Jerusalem Report

Unease on the Jordan

Talk about the security implications of a possible Israeli withdrawal from the Jordan Rift Valley is split neatly along right- and left-wing lines.

An Israel army vehicle patrols the Jordanian border in the Jordan Rift Valley, January 1
Photo by: REUTERS
Seeing Yinon Rosenblum walking around Moshav Na’ama, at the southern tip of the Jordan Valley, it is difficult to imagine him in an urban setting. Despite having grown up in Haifa, 35 years of growing organic herbs, basil, mint, sage, rosemary, tarragon and more, in this unforgiving climate have left their mark – calloused hands, an even suntan and a manner that is free of any hint of nonsense.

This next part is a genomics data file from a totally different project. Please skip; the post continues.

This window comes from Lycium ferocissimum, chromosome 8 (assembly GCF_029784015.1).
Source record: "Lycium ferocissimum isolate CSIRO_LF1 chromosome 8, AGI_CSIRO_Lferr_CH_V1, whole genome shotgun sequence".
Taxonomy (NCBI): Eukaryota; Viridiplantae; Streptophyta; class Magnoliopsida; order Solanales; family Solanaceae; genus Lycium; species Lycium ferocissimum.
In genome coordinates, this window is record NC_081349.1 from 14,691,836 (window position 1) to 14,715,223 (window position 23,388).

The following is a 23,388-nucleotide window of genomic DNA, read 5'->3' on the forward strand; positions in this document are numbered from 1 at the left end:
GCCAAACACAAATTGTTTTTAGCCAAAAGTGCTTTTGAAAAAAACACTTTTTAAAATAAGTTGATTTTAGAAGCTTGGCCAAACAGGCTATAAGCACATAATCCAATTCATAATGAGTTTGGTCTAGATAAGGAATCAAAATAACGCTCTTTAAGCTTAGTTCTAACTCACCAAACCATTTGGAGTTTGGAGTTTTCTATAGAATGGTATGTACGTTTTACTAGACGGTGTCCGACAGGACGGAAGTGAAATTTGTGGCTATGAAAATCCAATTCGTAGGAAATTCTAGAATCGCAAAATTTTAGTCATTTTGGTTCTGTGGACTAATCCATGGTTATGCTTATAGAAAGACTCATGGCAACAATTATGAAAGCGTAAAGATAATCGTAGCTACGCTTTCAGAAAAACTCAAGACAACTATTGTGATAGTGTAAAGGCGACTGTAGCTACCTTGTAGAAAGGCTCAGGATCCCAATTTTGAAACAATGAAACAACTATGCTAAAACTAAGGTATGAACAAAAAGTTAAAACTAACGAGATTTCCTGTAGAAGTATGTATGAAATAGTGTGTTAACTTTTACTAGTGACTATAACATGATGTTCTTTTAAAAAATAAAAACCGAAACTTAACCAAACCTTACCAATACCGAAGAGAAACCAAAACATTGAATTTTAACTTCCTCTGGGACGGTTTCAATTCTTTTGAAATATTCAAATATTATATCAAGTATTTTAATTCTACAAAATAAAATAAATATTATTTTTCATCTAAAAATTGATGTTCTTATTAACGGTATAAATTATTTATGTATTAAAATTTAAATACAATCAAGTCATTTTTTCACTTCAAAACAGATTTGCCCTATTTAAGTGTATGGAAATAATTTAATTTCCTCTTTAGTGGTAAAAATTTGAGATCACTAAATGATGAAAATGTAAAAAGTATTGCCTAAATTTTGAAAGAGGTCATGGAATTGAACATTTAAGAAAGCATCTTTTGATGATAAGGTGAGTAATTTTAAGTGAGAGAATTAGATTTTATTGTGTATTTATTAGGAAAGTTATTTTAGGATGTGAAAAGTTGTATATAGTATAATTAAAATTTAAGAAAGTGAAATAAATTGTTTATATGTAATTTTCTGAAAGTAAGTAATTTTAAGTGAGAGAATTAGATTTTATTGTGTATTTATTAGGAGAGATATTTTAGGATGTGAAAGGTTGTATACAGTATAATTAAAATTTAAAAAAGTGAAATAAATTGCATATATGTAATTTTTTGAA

Like the other Jewish communities in the Jordan Rift Valley sector of the West Bank, Na’ama is an austere village in the heart of forbidding surroundings. Average summertime temperatures here top 35 degrees Celsius, annual rainfall measures less than 120 millimeters, and the earth is so salty, due to the proximity to the Dead Sea, that farmers must rinse the soil with fresh water prior to planting.



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